Survey shows EFF's policies appeal to youth

Julius Malema's (right) policies on land reform are popular among a number of youths. (Delwyn Verasamy, M&G)

Julius Malema's (right) policies on land reform are popular among a number of youths. (Delwyn Verasamy, M&G)

The survey of 2 339 respondents, between the ages of 18 and 34, conducted by consumer insights company Pondering Panda showed that Malema’s land reform policy and the elimination of borders in Southern Africa are key to EFF's success among young people.

The EFF’s land reform policy, whereby all land in South Africa would be taken by the state without compensation and then licensed to individuals, was supported by 37% of young South Africans. Meanwhile, a staggering 49% said they did not support this policy. The support for the policy was strongest among young black South Africans.

The second policy by the EFF proposes to have national borders between South Africa and its immediate neighbours, like Botswana, Lesotho and Swaziland eliminated.
According to Panda, 32% of the respondents supported this motion while 52% felt it was unnecessary.

Shirley Wakefield, spokesperson for Pondering Panda said, “Although opposition to the EFF’s land and border reform policies still significantly outweighs support for them, what this survey shows us is that they are far from marginal ideas. Young South Africans want change, and other parties should look carefully at the alternatives they will be offering them.”

Political analyst Daniel Silke warned that such surveys do not reflect whether the youth would vote or if they would vote according to the support of such policies. "This could just be a case of emotional resonance to popular policies."

He argued that this is to be expected as the EFF is unashamedly a populist movement that catches attention across society with Malema having always been seen as a radical revolutionary. "His style of politics is attractive in theory because it projects radical anti-establishment of the world. Young people are frustrated, so they will be drawn to such," he explained.

Strong support
Silke is convinced that once the election campaigning kicks off, young people are more likely to go for an experienced party over a party whose policies resonate with them.

The EFF’s strongest support came from three provinces; Free State (56%), Limpopo (47%), and Mpumalanga (45%).

The party, since its formation, has been highly placed by political analysts with reference to next year's elections. With judgment still pending from his corruption charges, the general feeling is that they won’t harm his popularity as long as he stays out of jail.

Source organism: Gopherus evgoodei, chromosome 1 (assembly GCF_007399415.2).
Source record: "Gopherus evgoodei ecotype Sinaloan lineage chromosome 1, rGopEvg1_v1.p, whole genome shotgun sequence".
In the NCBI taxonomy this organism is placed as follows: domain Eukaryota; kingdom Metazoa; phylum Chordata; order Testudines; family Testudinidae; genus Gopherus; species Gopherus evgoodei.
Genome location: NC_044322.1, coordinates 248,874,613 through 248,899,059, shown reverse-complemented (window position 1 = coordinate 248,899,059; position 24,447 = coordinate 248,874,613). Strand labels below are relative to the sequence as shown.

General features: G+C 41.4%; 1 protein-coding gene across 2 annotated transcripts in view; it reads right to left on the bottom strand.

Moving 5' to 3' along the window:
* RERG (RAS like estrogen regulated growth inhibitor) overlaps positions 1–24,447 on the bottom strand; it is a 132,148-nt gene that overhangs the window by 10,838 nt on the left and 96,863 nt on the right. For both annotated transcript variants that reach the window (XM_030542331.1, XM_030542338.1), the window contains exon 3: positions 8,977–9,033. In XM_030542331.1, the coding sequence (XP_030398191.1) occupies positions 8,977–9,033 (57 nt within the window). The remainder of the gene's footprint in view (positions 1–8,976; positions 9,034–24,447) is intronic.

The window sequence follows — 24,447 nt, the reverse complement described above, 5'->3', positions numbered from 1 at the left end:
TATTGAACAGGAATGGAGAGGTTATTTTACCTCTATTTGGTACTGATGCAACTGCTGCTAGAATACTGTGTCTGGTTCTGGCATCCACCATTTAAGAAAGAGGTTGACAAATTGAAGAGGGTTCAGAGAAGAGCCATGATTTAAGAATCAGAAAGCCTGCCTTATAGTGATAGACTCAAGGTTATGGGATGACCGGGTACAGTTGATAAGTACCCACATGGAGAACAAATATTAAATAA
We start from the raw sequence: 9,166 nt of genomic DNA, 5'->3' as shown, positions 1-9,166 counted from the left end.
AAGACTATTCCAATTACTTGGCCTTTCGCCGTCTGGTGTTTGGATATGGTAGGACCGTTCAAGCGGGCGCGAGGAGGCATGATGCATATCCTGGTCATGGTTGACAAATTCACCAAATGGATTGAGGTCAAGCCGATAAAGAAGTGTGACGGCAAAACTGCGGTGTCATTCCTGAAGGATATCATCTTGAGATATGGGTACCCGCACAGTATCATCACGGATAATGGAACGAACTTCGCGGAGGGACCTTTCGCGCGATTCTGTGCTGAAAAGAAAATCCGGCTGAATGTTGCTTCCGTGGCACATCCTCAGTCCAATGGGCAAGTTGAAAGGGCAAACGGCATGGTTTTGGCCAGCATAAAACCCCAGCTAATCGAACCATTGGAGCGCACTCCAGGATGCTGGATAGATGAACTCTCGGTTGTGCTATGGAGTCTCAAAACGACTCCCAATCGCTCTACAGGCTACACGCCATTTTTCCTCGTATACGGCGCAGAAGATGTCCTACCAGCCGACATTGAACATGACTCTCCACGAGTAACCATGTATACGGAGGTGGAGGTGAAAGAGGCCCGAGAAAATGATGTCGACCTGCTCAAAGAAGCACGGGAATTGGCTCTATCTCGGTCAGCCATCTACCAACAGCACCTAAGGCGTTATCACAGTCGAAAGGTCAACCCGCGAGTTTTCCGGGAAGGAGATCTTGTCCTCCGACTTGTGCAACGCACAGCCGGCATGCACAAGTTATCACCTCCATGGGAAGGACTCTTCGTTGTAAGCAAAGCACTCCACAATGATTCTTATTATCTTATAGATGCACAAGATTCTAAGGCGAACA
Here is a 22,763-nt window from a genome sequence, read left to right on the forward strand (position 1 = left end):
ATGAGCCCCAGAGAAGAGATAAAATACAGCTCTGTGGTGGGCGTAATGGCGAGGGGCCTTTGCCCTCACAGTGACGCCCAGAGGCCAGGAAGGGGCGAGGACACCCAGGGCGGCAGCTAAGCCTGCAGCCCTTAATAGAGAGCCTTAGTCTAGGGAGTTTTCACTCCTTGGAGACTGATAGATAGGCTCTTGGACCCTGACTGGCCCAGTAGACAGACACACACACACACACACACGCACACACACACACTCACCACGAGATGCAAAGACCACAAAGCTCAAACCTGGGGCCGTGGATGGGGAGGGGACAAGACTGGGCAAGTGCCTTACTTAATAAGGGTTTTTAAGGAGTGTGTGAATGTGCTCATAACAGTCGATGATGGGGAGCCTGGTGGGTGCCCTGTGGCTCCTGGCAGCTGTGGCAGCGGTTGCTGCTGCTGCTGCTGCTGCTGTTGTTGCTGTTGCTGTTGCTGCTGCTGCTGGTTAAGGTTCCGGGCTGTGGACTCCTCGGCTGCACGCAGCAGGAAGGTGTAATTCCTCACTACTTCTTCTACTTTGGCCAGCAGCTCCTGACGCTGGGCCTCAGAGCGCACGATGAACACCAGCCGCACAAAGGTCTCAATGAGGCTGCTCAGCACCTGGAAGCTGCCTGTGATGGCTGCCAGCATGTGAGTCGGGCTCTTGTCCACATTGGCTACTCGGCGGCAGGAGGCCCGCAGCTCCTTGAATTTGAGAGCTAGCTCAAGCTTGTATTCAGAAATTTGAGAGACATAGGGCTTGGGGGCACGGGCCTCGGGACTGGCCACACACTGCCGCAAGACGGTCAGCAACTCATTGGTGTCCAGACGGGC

However, according to a City Press report, ANC Youth League national task team coordinator Mzwandile Masina has rubbished Malema’s chances of succeeding after he left the league’s administration in shambles.

"There is about R50-million in unpaid bills. If these guys can’t administer the youth league properly, I want to see what they can do organisationally.” he said.

In a similar survey by Panda, with 3 585 respondents, more than one in four young South Africans said they would vote for a political party led by Malema. The respondents believed Malema would do well in service delivery, housing provision and education and 15% thought he would create more jobs.

Malema launched his party last month with former ANC Youth League spokesperson Floyd Shivambu and sushi-king-turned-revolutionary Kenny Kunene, as official members of the party. The expelled ANC Youth League leader has claimed the group would create radical change, while the current political system would only result in entrenching poverty.

Khuthala Nandipha

Khuthala Nandipha

Khuthala Nandipha is a journalist for the Mail & Guardian. This involves writing about various social issues that develop and change on an hourly basis. Her interests are, in a nutshell, how South Africa and the world’s revolution affect the person on the street: “the forgotten voting citizens”, as she calls them. She loves writing, and taking photos as a way to complement her stories. She grew up on the south-east coast of East London in the Eastern Cape. She studied journalism at Rhodes University in Grahamstown. She is not new to Jo’burg, having spent the first eight years of her journalism career working for various newspapers and magazines there. Read more from Khuthala Nandipha

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